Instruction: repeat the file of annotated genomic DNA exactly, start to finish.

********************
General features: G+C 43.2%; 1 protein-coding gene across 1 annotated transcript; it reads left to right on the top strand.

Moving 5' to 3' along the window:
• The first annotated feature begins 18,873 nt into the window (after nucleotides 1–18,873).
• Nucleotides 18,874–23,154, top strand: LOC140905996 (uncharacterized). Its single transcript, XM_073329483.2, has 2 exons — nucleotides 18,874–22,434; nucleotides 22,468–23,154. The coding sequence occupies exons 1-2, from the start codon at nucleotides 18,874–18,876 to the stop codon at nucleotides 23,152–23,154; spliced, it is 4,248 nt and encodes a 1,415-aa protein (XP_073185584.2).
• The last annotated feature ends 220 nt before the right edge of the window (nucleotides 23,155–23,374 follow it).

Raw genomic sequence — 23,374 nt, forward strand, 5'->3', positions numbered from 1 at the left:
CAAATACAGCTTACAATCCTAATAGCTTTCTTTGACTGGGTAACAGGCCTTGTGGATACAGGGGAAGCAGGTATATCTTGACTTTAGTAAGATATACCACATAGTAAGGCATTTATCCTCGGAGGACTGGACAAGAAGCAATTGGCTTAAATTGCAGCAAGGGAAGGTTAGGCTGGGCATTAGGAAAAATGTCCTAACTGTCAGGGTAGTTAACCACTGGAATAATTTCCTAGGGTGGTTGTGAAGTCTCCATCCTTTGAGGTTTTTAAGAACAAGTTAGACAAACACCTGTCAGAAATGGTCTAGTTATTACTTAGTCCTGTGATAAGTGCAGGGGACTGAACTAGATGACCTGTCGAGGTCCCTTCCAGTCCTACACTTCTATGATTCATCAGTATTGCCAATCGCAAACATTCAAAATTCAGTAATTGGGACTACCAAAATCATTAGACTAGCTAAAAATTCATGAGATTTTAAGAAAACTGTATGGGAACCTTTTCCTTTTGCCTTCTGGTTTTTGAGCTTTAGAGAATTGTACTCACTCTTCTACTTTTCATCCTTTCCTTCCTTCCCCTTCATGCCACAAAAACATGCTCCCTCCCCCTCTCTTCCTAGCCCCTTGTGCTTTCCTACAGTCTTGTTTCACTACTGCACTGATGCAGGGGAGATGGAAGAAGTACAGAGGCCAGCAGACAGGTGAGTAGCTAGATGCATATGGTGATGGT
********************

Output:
General features: G+C 43.2%; 1 protein-coding gene across 1 annotated transcript; it reads left to right on the top strand.

Moving 5' to 3' along the window:
• The first annotated feature begins 18,873 nt into the window (after nucleotides 1–18,873).
• Nucleotides 18,874–23,154, top strand: LOC140905996 (uncharacterized). Its single transcript, XM_073329483.2, has 2 exons — nucleotides 18,874–22,434; nucleotides 22,468–23,154. The coding sequence occupies exons 1-2, from the start codon at nucleotides 18,874–18,876 to the stop codon at nucleotides 23,152–23,154; spliced, it is 4,248 nt and encodes a 1,415-aa protein (XP_073185584.2).
• The last annotated feature ends 220 nt before the right edge of the window (nucleotides 23,155–23,374 follow it).

Raw genomic sequence — 23,374 nt, forward strand, 5'->3', positions numbered from 1 at the left:
CAAATACAGCTTACAATCCTAATAGCTTTCTTTGACTGGGTAACAGGCCTTGTGGATACAGGGGAAGCAGGTATATCTTGACTTTAGTAAGATATACCACATAGTAAGGCATTTATCCTCGGAGGACTGGACAAGAAGCAATTGGCTTAAATTGCAGCAAGGGAAGGTTAGGCTGGGCATTAGGAAAAATGTCCTAACTGTCAGGGTAGTTAACCACTGGAATAATTTCCTAGGGTGGTTGTGAAGTCTCCATCCTTTGAGGTTTTTAAGAACAAGTTAGACAAACACCTGTCAGAAATGGTCTAGTTATTACTTAGTCCTGTGATAAGTGCAGGGGACTGAACTAGATGACCTGTCGAGGTCCCTTCCAGTCCTACACTTCTATGATTCATCAGTATTGCCAATCGCAAACATTCAAAATTCAGTAATTGGGACTACCAAAATCATTAGACTAGCTAAAAATTCATGAGATTTTAAGAAAACTGTATGGGAACCTTTTCCTTTTGCCTTCTGGTTTTTGAGCTTTAGAGAATTGTACTCACTCTTCTACTTTTCATCCTTTCCTTCCTTCCCCTTCATGCCACAAAAACATGCTCCCTCCCCCTCTCTTCCTAGCCCCTTGTGCTTTCCTACAGTCTTGTTTCACTACTGCACTGATGCAGGGGAGATGGAAGAAGTACAGAGGCCAGCAGACAGGTGAGTAGCTAGATGCATATGGTGATGGT